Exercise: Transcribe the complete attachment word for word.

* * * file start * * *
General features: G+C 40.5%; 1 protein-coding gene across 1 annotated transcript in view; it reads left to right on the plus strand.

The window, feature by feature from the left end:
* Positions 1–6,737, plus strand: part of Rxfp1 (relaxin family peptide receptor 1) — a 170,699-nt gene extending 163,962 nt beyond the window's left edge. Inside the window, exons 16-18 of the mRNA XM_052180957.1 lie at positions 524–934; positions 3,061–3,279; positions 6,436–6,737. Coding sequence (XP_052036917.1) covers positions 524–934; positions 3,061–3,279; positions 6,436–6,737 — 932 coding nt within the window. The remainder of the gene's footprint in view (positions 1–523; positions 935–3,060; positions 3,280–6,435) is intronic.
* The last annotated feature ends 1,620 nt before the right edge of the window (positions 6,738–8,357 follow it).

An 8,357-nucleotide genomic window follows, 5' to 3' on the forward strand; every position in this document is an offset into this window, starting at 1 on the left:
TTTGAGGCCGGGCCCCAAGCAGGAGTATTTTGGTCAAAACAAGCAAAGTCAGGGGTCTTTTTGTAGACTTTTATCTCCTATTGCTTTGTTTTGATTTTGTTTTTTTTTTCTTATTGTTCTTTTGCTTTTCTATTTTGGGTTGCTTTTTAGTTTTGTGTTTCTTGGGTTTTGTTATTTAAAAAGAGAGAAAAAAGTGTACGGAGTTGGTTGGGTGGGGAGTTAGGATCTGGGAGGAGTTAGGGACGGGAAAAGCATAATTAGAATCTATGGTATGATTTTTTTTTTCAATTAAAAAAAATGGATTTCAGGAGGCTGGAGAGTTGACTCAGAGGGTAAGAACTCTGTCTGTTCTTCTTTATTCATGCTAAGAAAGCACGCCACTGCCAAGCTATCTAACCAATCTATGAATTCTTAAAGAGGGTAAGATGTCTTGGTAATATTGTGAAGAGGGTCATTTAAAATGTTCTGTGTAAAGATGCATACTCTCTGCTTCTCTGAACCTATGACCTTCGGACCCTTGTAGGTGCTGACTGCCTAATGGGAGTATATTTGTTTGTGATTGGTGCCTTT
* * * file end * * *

General features: G+C 40.5%; 1 protein-coding gene across 1 annotated transcript in view; it reads left to right on the plus strand.

The window, feature by feature from the left end:
* Positions 1–6,737, plus strand: part of Rxfp1 (relaxin family peptide receptor 1) — a 170,699-nt gene extending 163,962 nt beyond the window's left edge. Inside the window, exons 16-18 of the mRNA XM_052180957.1 lie at positions 524–934; positions 3,061–3,279; positions 6,436–6,737. Coding sequence (XP_052036917.1) covers positions 524–934; positions 3,061–3,279; positions 6,436–6,737 — 932 coding nt within the window. The remainder of the gene's footprint in view (positions 1–523; positions 935–3,060; positions 3,280–6,435) is intronic.
* The last annotated feature ends 1,620 nt before the right edge of the window (positions 6,738–8,357 follow it).

An 8,357-nucleotide genomic window follows, 5' to 3' on the forward strand; every position in this document is an offset into this window, starting at 1 on the left:
TTTGAGGCCGGGCCCCAAGCAGGAGTATTTTGGTCAAAACAAGCAAAGTCAGGGGTCTTTTTGTAGACTTTTATCTCCTATTGCTTTGTTTTGATTTTGTTTTTTTTTTCTTATTGTTCTTTTGCTTTTCTATTTTGGGTTGCTTTTTAGTTTTGTGTTTCTTGGGTTTTGTTATTTAAAAAGAGAGAAAAAAGTGTACGGAGTTGGTTGGGTGGGGAGTTAGGATCTGGGAGGAGTTAGGGACGGGAAAAGCATAATTAGAATCTATGGTATGATTTTTTTTTTCAATTAAAAAAAATGGATTTCAGGAGGCTGGAGAGTTGACTCAGAGGGTAAGAACTCTGTCTGTTCTTCTTTATTCATGCTAAGAAAGCACGCCACTGCCAAGCTATCTAACCAATCTATGAATTCTTAAAGAGGGTAAGATGTCTTGGTAATATTGTGAAGAGGGTCATTTAAAATGTTCTGTGTAAAGATGCATACTCTCTGCTTCTCTGAACCTATGACCTTCGGACCCTTGTAGGTGCTGACTGCCTAATGGGAGTATATTTGTTTGTGATTGGTGCCTTT